“Another Nicholas, as he took the name. Krampus was his demon. From roughly 750 to 960. Each bearer of the Spirit of Christmas serves about two hundred years. Each Santa, if you will, from that point on, also had a demon of some sort to follows them around. They frighten the naughty children, but you know, though they are powerless in Santa’s presence. Kris said it kept him human, and I don’t disagree. It is remarkable what Santa can do. Faithfulness, humility and self-control are probably the most important traits to hold on to.”
“I can see that,” Chris said. Santa paused to look in Chris’ eyes. He said nothing, but after a moment he nodded and went back to the window.
“Six o’clock is the Dutchman, Sinterklaas, and his servant, Zwarte Piet. Servant, not slave, is the best way to refer to that. Those were the dark ages, from about 960 to 1171. In those days, the Roman Church tried to disconnect the celebration from the birth of the Lord and drag it back to December sixth, the supposed death day of the first Nikolas. I don’t know what demon in Rome suggested such a thing, but it became a struggle. In the end, about 1171, a bishop, I won’t say which, beheaded Sinterklaas.”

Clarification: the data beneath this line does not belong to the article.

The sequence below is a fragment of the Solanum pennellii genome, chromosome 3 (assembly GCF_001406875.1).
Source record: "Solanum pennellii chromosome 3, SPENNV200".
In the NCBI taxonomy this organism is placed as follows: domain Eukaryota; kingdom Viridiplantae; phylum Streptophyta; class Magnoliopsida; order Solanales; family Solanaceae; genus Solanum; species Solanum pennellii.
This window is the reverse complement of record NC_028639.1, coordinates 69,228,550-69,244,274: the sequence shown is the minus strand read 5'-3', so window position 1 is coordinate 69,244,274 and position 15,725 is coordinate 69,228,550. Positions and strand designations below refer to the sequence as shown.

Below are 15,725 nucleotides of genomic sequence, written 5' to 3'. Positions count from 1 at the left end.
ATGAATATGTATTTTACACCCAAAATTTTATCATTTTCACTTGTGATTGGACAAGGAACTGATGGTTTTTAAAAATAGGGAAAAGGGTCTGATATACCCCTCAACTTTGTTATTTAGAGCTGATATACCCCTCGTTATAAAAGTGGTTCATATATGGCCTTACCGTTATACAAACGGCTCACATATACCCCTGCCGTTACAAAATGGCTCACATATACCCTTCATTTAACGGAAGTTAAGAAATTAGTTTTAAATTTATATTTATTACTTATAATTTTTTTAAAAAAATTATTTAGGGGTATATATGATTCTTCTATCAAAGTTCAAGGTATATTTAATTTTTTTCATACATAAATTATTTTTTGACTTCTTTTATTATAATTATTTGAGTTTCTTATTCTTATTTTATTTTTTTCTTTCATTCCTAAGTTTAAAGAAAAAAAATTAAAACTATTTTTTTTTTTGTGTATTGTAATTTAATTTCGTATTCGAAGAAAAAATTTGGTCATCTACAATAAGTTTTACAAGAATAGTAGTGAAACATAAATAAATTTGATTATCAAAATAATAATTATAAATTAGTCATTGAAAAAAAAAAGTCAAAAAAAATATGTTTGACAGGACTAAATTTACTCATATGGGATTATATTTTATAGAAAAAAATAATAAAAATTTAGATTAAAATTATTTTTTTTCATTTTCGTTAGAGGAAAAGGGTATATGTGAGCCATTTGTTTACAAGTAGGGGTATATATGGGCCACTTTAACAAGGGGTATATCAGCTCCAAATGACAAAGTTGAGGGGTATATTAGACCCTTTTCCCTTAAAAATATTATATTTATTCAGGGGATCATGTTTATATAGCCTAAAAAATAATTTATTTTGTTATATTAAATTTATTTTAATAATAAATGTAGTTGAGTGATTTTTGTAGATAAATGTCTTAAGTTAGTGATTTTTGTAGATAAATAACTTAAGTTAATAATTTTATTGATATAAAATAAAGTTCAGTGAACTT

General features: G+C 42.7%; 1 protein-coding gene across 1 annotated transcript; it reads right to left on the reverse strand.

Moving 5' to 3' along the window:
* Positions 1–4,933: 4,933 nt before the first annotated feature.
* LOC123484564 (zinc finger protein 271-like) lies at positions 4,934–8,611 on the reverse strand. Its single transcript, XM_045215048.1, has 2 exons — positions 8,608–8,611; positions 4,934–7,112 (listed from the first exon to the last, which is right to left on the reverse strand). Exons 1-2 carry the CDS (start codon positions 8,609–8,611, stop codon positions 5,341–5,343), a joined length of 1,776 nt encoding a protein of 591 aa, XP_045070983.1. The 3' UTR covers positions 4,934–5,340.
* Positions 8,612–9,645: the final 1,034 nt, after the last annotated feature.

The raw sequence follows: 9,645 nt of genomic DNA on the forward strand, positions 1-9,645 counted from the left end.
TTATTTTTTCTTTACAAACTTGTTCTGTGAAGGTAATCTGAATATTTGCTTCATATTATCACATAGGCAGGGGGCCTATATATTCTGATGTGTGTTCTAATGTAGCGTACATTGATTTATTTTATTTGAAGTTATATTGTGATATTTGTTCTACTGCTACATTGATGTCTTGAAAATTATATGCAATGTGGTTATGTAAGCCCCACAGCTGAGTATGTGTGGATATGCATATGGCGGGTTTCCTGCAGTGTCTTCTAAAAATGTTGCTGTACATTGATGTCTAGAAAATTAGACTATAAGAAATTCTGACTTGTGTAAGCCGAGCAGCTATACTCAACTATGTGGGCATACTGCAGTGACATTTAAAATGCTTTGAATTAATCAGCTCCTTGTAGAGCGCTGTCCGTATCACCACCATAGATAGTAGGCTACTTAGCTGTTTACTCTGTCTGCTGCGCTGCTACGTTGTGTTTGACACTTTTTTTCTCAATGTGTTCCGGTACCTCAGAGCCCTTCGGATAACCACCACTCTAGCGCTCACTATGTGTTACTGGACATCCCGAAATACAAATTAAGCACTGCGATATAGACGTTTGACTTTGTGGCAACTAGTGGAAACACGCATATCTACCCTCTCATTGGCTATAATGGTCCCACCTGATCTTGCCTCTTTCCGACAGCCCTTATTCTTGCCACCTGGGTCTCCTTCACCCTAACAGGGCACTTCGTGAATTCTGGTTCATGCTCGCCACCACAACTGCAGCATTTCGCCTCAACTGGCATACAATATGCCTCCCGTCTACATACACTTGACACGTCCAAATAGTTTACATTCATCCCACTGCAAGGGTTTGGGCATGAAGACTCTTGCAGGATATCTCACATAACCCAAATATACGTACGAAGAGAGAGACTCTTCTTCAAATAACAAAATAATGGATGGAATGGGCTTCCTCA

“Burned at the stake, frozen to death, beheaded,” Chris said.
“I know,” Santa agreed. “It is not an easy job. In the Middle Ages, mostly in Europe, though just hinting of spreading world-wide, Sir Christmas, an honest to goodness knight, took the job. He had a retinue of helpers by then, and the elves and fairies of Christmas as well. He needed the help. And in 1383, the one who followed, an Englishman, kept to the theme. Father Christmas was what they called him. He saw the celebration up to the days of reformation.
“The reformation. That must have been a difficult time to hold things together,” Chris surmised. “Christmas itself might have splintered into dozens of separate traditions.”
“There are dozens of separate traditions,” Santa said. “Some still celebrate December sixth. Some celebrate on January sixth—the day the wise men presumably arrived bearing gifts. It is hard to keep track of, but the Spirit of Christmas, the love, joy, peace on earth, the giving and caring for one another and celebrating the time of the Word made flesh remains.”